Garbage In. Garbage Out.
Before we move on, I want to add a quick note on veracity. Industrial transformations are built on the premise that more data will lead to better decision making. It is critical to ensure the data you are collecting quality data. While the data is likely good quality, you should consider the implementation of a calibration program for new measurements that are deemed critical to the effort. Along with sensor technology, there is a lot of new calibration technology available with a much lower investment. Keep in mind, your dashboards will be used to make decision and you don’t want to make decisions based on bad data.
The Main Event
It is quite common for the creator of a dashboard to develop queries that define the conditions of the requested data. This leads to several problems. First, it consumes a lot of time as this process will be done for every element on the dashboard. Second, it requires a significant amount of processor power on the database server to provide a result. Finally, it uses significant network resources as the query payload is sizable. While this may not be a problem for a few dashboards, consider how it will affect your system when many dashboards are rolled out across your organization.
To solve this problem, you need to create and use an event database, which performs two critical tasks. The first is the detection of events, like changes in shift, batch and downtime. While these event may all exist in disparate systems, the event database will detect the change and record the event. The second is the application of a stored procedure. Rather than using a convoluted query (described above) the procedure will run when the event occurs and store the outputs in a database.
At this point we have created a fantastic infrastructure. You have automated you data collecting process and taken steps to ensure its quality. It is being stored in a system that makes it easily retrievable by other system. You have summarized time-series and event data. However, you are not quite ready for your dashboard. Skipping the next step is what has commonly lead to the failure of a dashboard effort.
A concept that has emerged as part of a transformation effort is a unified namespace. Again this is critical to your dashboard effort. What this allows you to do is create a common data source with a consistent naming convention throughout your enterprise. More importantly, every system now becomes a node with the namespace acting as the central data repository. Along with the aforementioned newly created data, all systems will take advantage of this namespace.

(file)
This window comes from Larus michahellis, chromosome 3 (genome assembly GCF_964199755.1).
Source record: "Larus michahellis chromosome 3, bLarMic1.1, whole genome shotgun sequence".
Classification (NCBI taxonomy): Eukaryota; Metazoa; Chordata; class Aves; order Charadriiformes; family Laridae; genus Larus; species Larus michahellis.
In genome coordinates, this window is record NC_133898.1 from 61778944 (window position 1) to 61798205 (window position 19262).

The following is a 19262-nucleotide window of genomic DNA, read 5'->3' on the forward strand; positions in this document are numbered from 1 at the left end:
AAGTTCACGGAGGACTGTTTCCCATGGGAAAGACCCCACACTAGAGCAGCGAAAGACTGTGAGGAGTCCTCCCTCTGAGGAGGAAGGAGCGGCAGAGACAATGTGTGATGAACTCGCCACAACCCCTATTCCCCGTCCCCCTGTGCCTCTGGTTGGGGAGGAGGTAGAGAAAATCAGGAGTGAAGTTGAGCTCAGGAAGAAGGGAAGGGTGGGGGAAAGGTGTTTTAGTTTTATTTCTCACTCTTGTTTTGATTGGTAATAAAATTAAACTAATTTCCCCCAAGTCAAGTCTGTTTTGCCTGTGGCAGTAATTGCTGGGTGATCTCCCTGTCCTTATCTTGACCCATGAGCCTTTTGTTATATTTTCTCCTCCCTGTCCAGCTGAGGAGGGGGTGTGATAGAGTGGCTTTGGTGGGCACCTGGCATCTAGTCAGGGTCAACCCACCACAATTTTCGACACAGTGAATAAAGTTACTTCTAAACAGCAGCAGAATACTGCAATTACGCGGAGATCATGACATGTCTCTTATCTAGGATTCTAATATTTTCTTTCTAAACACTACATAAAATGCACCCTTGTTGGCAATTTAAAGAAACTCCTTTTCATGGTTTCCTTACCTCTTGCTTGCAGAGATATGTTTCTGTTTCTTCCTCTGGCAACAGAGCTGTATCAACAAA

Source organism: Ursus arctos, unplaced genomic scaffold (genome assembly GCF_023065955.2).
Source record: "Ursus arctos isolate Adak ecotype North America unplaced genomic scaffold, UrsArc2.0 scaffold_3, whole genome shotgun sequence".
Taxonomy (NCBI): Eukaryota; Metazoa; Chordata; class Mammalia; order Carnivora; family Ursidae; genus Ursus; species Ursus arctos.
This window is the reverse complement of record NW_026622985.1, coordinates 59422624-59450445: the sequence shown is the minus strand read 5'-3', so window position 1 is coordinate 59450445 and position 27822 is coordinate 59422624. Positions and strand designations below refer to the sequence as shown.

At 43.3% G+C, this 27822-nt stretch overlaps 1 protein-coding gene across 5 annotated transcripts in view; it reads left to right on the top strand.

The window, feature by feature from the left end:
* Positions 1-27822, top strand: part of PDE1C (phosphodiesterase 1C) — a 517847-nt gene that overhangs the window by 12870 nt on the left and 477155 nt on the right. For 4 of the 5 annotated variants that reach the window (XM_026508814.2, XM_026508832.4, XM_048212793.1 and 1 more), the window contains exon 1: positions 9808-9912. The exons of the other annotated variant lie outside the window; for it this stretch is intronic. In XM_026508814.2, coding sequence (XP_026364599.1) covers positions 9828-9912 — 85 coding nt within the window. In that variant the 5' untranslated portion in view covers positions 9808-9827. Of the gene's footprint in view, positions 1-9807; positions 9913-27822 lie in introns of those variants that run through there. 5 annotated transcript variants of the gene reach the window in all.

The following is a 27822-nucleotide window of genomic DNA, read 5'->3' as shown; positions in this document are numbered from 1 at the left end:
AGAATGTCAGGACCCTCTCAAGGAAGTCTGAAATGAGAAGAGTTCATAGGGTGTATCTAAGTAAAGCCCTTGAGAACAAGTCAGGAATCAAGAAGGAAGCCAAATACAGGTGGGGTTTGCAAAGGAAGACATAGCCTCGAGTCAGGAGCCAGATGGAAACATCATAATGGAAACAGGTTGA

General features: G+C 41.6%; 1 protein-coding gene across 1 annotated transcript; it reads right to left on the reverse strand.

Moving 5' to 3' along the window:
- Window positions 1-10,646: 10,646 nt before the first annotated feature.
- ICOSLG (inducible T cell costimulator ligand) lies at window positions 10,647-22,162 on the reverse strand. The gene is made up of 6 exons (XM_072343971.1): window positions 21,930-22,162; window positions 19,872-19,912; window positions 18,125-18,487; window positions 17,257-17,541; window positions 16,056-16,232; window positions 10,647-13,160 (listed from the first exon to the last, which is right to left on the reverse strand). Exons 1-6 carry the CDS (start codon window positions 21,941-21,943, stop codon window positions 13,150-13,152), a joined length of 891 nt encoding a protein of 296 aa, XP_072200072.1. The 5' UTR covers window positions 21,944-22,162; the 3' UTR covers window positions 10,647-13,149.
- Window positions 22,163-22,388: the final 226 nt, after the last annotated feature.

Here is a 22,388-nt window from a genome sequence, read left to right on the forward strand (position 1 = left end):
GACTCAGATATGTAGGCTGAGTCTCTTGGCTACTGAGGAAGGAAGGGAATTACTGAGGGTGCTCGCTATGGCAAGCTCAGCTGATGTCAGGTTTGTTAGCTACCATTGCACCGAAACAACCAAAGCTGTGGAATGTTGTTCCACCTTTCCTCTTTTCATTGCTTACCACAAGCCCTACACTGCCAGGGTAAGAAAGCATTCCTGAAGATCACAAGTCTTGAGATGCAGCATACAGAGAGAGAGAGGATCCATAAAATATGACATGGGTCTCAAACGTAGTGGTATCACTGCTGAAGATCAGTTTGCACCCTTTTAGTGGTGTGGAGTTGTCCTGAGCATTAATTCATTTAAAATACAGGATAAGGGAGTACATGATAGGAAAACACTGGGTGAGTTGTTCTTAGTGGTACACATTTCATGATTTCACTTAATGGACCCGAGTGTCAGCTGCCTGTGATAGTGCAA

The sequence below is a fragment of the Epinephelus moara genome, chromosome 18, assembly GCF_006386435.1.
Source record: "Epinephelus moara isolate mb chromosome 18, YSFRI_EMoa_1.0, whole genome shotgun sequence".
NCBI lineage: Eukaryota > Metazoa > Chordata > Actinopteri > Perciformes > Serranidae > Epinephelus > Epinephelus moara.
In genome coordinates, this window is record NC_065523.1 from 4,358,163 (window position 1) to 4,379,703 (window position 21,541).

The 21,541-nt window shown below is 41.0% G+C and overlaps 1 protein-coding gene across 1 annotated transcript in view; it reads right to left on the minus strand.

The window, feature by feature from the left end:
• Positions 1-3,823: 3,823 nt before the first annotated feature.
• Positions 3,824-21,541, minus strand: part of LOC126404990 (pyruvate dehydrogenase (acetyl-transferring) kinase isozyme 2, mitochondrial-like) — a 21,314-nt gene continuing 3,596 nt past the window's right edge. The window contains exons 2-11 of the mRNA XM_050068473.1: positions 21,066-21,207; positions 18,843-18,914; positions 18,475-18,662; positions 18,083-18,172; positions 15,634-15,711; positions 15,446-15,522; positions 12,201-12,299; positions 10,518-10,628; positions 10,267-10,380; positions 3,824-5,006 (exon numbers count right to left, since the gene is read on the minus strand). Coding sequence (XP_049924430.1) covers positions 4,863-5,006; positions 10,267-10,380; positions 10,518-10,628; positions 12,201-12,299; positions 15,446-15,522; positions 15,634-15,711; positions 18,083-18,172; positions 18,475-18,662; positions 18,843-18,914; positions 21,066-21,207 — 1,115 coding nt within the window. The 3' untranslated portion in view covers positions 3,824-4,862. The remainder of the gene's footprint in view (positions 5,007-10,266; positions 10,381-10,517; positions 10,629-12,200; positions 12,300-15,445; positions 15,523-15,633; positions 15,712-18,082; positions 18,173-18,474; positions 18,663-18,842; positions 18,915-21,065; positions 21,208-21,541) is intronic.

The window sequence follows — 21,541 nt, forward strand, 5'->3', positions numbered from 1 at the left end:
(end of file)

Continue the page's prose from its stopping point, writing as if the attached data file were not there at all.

You can think of the namespace structure in terms of a plant model. The enterprise will be at the top, followed by the plant, followed by unit or line, asset, and so on. Names can include PLC tag values, or MES batch numbers or warehouse inventory levels. All of this data can be quickly accessed from an analytics or visualization system. To be sure, there is much more to this concept, but for the purposes of a dashboard effort, you will definitely want to explore it.
Paradise by the Dashboard (Light)
Congratulations! You are now ready to create a dashboard. The data is now high quality (human and sensor errors are reduced) and available in real time. Events are already stored and summarized in the event database which make for a simple query. It uses a simple naming convention that enables easy retrieval, with most, if not all, of the business systems connected.
Along with a dashboard, the same system can be used for analytic tools. PowerBI,Seeq, Splunk and Tableau will all take advantage of readily available data to build ad-hoc queries and reports quickly. The consumers of the data will appreciate your efforts. The technology people will appreciate them, too. And you will likely get many accolades for delivering a dashboard effort that is on time and under budget.